All the pupils and teachers were brought together for the final session which included presentations by a group of Languages graduates, as well as current students at different stages in their degrees, and our Employability Officer, Elaine Watson. They all spoke passionately about their experiences of Study Abroad, teaching English as a Language Assistant, travelling during time abroad, career paths they have embarked on or are considering as a result of having studied a language and, in the words of Meg, one of the speakers, the confidence that comes from knowing that ‘if you can navigate France through train, plane and University strikes, you can do anything!’

2019 ASMCF Logo IIAll in all, a great chance for us to get to talk to a fantastic group of pupils and teachers, and an opportunity for those pupils, in particular, to get a real taste of what University and Languages at University is like and where it can lead you. Many thanks to all those who came along, to all the colleagues who led sessions over the course of the two days, to the students and graduates who gave up their time (and sent photos!) to come and speak to our visitors, and to the Division of Literature and Languages and the Association for the Study of Modern and Contemporary France for their support.

SGSAH Doctoral Internship for Fraser McQueen: ‘I can’t wait to get started!’

2019 McQueen SGSAH Internship PhotoCongratulations from all of French at Stirling to our PhD student Fraser McQueen who has just found out that his application for a SGSAH Internship has been successful:

‘Doctoral internships are organised through the Scottish Graduate School for Arts and Humanities, who work with partner host organisations to give PhD students the chance to enhance their CVs by using their skills outside of academia for a fixed period of time. The programme is open to Arts and Humanities PhD students at any Scottish university.

After going through the application process, I’ve been fortunate enough to be chosen by the Scottish Parliament to work on an internship relating to this year’s Festival of Politics. The Festival, which will take place in October and of which this will be the fifteenth annual instalment, aims to stimulate and engage with public interest in politics, interpreted broadly; in recent years, it has included panel events, art exhibitions, film screenings, live music, and interventions from prominent keynote speakers including politicians, journalists, academics, and political commentators. My role will include researching panel topics and speakers, liaising with panellists and external partners, and general planning and administration of the event. Additionally, I’ll be carrying out research for various events associated with the Scottish Parliament’s twentieth anniversary celebrations.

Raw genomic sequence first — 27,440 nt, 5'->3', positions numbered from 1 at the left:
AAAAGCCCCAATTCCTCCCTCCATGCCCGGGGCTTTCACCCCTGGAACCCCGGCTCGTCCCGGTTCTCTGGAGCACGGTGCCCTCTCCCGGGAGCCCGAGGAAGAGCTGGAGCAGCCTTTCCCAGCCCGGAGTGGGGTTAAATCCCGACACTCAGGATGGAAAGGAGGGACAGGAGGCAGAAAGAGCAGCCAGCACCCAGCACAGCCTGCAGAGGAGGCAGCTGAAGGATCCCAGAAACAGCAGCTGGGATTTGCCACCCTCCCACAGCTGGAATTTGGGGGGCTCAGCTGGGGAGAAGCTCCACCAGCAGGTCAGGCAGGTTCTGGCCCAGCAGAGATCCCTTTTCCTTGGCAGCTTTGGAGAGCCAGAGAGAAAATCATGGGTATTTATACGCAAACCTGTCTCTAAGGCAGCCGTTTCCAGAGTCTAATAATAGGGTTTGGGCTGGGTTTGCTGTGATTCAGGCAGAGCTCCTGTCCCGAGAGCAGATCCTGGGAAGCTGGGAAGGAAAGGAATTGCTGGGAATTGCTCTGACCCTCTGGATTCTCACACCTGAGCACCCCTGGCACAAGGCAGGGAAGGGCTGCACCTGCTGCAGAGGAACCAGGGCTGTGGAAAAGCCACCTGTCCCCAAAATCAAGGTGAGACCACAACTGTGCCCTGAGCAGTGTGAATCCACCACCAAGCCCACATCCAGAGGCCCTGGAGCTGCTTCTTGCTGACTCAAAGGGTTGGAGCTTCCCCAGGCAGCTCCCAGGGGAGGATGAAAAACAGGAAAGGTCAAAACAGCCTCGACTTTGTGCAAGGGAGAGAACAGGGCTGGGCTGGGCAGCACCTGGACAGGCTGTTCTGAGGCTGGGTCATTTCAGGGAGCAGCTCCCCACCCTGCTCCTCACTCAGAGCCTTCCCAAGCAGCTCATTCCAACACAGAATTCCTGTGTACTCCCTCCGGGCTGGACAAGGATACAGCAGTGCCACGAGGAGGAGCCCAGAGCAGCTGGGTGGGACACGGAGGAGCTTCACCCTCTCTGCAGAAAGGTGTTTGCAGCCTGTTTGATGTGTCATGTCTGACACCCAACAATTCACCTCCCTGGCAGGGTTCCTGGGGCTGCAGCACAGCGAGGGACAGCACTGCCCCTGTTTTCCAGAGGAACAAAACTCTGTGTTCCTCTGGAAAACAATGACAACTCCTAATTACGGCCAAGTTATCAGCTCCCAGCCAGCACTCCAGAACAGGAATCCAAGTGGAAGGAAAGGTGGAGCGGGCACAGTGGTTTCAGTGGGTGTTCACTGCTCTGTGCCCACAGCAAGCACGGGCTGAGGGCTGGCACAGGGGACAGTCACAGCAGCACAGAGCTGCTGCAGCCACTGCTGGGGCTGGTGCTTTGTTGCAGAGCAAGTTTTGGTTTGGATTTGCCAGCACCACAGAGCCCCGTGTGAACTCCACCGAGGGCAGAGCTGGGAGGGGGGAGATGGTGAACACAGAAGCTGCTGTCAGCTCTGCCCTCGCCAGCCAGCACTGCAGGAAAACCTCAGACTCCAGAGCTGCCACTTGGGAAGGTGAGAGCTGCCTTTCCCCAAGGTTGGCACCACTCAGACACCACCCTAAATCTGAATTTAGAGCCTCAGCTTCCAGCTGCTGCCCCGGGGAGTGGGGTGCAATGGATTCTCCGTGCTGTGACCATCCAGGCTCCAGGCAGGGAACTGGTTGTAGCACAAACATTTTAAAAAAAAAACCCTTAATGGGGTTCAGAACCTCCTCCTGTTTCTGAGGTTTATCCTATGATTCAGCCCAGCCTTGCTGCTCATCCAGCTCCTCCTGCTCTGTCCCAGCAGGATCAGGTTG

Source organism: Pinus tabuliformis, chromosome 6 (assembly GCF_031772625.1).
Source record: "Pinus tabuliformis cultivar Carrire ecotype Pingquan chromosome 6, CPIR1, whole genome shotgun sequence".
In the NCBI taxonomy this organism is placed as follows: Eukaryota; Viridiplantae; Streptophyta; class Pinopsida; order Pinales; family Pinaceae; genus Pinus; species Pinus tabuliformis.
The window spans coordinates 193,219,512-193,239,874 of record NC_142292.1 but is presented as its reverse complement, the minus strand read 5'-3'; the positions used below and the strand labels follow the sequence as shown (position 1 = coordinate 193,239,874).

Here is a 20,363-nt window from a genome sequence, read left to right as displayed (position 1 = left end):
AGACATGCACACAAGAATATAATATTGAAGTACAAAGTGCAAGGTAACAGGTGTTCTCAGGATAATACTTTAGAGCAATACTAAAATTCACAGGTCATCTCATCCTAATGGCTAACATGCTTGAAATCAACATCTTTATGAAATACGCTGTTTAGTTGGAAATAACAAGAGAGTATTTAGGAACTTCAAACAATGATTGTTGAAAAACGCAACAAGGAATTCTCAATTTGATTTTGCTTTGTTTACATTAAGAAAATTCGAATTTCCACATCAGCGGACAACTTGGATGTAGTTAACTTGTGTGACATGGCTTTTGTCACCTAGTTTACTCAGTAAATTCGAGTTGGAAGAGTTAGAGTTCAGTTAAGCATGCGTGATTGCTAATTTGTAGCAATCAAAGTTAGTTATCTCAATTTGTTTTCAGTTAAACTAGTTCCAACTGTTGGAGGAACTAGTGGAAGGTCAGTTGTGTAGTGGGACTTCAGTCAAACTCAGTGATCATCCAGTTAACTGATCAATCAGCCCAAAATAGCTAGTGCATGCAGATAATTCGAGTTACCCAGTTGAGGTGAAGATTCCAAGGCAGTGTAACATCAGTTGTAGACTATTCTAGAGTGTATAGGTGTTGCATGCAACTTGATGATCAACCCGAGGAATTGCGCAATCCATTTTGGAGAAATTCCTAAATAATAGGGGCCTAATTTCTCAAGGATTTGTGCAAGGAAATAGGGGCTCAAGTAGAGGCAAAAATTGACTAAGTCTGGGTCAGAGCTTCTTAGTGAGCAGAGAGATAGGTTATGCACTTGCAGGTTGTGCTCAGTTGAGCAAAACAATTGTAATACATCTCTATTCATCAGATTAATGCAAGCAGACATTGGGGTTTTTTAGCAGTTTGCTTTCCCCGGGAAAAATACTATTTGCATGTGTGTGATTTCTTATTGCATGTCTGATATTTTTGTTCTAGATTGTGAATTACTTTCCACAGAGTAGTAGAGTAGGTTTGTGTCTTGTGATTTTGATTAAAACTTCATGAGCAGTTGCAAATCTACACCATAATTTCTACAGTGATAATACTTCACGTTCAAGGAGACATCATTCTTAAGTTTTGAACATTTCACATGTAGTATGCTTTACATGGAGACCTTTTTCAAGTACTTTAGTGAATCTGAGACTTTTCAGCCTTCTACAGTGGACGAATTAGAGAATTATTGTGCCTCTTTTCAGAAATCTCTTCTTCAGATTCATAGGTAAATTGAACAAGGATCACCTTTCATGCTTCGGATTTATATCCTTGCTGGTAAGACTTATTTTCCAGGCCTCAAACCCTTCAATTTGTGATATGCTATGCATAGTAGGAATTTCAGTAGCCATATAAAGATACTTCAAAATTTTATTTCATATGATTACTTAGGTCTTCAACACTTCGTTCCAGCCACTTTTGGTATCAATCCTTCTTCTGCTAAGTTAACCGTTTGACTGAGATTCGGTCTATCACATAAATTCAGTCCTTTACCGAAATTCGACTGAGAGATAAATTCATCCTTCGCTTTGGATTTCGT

I’m really pleased to have been given this opportunity. Not only will the experience of working on a large-scale public engagement event be beneficial to my future career prospects, but I honestly believe that projects like this are hugely important in ensuring that people feel involved and included in national politics. As such, I’m keen to get involved and to help ensure that the Festival is as big a success as possible. I’ll be working part-time on the project, for three or four days a week over a period of several months, which will also mean that I won’t have to entirely put my research to one side during that time. This is a really exciting opportunity for me, and I can’t wait to get started!’

Thanks, of course, to Fraser for sending the post and all the best for the internship – we look forward to updates over the months ahead. And we should also add that Fraser will be giving a paper on ‘The ‘Ex-Musulman’ and the ‘Musulman Laic’ in Contemporary French Literature and Film at the IMLR’s conference on ‘Disaffiliation, Disidentification, Disavowal’ in April.